492. The discoloration of brickwork and fine masonry by efflorescence is sometimes serious. To ameliorate these conditions, the use of water-proof mortars, and careful pointing of the work, are precautions to be recommended. General Gill-more, in "Limes, Hydraulic Cements and Mortars," suggests the use of about ten pounds of animal fat to one hundred pounds of lime and three hundred pounds of cement; the object of the fat being to saponify the alkaline substance, the lime in form of paste serving only as a vehicle for the fat. A more practical method, however, would seem to be the application of soap and alum washes on the surface, or the use of soap and alum in the preparation of the mortar to be used near the face of the wall, and especially for pointing. The remedy to be adopted, however, will depend upon the cause of the efflorescence.
Pointing serves the double purpose of making the joint practically water-tight at the edges, and giving a finish to the face of the wall. If the edge of the joint is not well filled, moisture collects there either from the face or from seepage through the wall. Subsequent freezing or the crystallization of certain salts may spall the stones or loosen them from their bed.
In laying cut-stone masonry, the joints should be raked out for about two inches back from the face to be pointed. Pointing mortar should be prepared from fine sand and the best Portland cement. The proportion of sand should not exceed two parts by weight to one cement, and in the highest class work, equal parts of cement and sand are sometimes used. No advantage is gained, however, by using a mortar richer in cement than the one last mentioned. The use of fine sand and rich mortars are specified not only because such mortars are practically water-tight, but because they take a fine finish.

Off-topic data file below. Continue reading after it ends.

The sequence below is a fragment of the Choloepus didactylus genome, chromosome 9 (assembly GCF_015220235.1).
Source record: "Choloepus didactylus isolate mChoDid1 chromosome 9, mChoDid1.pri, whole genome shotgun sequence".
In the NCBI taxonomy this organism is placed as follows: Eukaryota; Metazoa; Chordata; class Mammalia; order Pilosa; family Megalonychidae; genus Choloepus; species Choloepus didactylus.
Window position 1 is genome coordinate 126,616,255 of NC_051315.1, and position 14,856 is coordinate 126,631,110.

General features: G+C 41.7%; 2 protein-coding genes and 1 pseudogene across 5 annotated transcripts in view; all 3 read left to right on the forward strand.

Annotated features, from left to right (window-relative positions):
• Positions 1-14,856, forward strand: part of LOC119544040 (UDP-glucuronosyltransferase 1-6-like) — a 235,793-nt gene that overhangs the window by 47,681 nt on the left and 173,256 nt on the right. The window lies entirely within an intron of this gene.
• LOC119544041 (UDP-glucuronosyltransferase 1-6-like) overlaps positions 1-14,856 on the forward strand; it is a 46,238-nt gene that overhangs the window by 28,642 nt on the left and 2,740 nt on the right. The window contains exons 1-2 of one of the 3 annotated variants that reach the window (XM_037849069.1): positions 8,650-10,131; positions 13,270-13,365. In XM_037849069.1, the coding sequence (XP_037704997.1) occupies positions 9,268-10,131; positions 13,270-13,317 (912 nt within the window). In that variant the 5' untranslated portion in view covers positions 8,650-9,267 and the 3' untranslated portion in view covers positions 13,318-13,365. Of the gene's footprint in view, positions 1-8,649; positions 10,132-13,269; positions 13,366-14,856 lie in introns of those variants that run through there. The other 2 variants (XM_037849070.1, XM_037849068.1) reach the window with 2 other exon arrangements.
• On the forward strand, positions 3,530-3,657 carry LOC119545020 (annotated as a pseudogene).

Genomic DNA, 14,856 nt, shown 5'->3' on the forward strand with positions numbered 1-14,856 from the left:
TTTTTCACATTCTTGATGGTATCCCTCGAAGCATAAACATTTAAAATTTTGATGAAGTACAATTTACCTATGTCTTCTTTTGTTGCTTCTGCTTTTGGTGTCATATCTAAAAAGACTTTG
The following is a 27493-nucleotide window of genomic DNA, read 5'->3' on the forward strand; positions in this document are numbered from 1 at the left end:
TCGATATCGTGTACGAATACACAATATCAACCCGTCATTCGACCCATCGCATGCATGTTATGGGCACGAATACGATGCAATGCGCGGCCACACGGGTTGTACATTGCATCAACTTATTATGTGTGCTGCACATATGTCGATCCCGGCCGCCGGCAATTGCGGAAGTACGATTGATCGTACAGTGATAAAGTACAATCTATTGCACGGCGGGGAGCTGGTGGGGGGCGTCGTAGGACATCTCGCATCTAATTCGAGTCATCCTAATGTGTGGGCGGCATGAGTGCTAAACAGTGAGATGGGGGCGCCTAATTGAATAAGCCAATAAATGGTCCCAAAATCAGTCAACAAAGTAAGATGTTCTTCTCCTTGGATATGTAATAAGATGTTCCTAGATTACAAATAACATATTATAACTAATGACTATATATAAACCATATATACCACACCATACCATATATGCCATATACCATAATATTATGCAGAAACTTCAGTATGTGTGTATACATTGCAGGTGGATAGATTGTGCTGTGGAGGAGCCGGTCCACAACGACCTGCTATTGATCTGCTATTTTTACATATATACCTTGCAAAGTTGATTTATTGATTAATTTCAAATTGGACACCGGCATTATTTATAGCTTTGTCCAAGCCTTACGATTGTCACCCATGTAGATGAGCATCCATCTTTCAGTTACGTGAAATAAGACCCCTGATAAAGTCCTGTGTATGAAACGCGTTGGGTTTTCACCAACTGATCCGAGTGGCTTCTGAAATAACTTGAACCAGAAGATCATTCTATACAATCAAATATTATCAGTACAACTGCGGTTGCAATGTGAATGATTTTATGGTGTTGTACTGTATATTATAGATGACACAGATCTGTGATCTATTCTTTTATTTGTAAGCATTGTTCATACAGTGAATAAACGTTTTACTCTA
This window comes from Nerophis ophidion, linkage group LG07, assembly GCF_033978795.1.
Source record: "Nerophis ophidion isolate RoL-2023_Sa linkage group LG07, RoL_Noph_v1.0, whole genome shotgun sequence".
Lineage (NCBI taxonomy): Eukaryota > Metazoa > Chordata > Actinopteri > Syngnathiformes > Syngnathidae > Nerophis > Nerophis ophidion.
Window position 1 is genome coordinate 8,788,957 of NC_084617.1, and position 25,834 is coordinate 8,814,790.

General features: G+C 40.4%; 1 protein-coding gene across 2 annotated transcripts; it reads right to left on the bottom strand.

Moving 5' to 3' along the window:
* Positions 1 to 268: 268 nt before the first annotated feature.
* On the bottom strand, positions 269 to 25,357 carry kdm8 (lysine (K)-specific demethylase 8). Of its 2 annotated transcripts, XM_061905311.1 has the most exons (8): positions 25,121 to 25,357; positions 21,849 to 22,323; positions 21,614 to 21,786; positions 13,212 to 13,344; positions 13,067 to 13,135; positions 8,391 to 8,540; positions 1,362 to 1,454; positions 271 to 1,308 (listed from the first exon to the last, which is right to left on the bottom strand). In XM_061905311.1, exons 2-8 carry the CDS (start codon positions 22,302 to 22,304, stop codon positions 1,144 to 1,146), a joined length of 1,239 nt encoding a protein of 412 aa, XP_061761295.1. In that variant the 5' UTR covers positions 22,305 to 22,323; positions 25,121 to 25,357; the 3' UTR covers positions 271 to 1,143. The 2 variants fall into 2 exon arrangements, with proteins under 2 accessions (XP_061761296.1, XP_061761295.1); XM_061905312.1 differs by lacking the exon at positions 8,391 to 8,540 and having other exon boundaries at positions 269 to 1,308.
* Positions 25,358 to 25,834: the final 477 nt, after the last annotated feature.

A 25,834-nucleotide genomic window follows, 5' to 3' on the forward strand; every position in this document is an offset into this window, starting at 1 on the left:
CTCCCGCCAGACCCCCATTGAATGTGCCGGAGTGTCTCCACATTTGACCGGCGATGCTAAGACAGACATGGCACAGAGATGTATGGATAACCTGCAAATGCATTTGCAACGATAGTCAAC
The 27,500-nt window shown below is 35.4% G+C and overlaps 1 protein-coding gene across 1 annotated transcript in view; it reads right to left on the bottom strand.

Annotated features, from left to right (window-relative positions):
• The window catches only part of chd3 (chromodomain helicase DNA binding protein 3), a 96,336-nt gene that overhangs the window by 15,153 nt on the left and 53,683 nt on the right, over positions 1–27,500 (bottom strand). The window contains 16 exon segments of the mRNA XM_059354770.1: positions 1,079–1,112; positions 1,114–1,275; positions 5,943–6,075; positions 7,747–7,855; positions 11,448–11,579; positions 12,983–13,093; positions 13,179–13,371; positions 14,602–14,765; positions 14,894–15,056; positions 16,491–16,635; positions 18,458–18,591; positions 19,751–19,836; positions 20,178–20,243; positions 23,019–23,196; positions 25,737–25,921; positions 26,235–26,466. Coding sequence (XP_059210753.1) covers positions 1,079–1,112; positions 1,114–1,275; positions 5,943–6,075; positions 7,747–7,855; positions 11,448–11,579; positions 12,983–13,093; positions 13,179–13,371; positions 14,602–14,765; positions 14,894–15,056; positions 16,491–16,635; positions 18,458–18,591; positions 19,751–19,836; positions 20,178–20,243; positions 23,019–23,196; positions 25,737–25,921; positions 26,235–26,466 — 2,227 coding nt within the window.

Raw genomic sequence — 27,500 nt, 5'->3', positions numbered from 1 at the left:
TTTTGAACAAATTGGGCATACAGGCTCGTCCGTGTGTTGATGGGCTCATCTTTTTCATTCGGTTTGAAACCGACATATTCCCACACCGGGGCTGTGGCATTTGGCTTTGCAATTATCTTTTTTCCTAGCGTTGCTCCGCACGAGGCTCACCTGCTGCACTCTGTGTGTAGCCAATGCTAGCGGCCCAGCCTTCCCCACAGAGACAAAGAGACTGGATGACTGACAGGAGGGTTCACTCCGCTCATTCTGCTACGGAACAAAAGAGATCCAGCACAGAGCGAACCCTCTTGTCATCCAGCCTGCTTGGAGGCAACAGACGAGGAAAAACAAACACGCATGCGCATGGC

494. The tools required for pointing are a bent iron to rake out the joints (though this should be partially done while the mortar is green), a mortar board and small trowel, a calking iron and wooden mallet, a brush for moistening the joint, and one or more beading tools. After raking out the joint it is moistened by the brush, and the mortar, which is mixed quite dry, is filled in with the trowel. When enough mortar is in place to fill half the depth of the joint, it is tamped with the calking iron and mallet much as a ship's seam is calked with oakum. The joint is then filled to the face, and again tamped. The bead is then formed by running the beading iron back and forth over the joint. This beading iron is of steel with the handle parallel to, but some two or three inches out from, the line of the blade forming the bead. The blade is three to five inches long and "hollow ground" or finished with a smooth concave surface. Only such a length of joint is pointed at one operation as may be quickly carried to completion. The wall must be kept moist for some time after the pointing is done, and it should be protected from the direct rays of the sun, as fine cracks are very likely to appear in this rich, finely finished mortar. If possible, pointing should be done in moderate weather and must be entirely suspended in temperatures approaching the freezing point.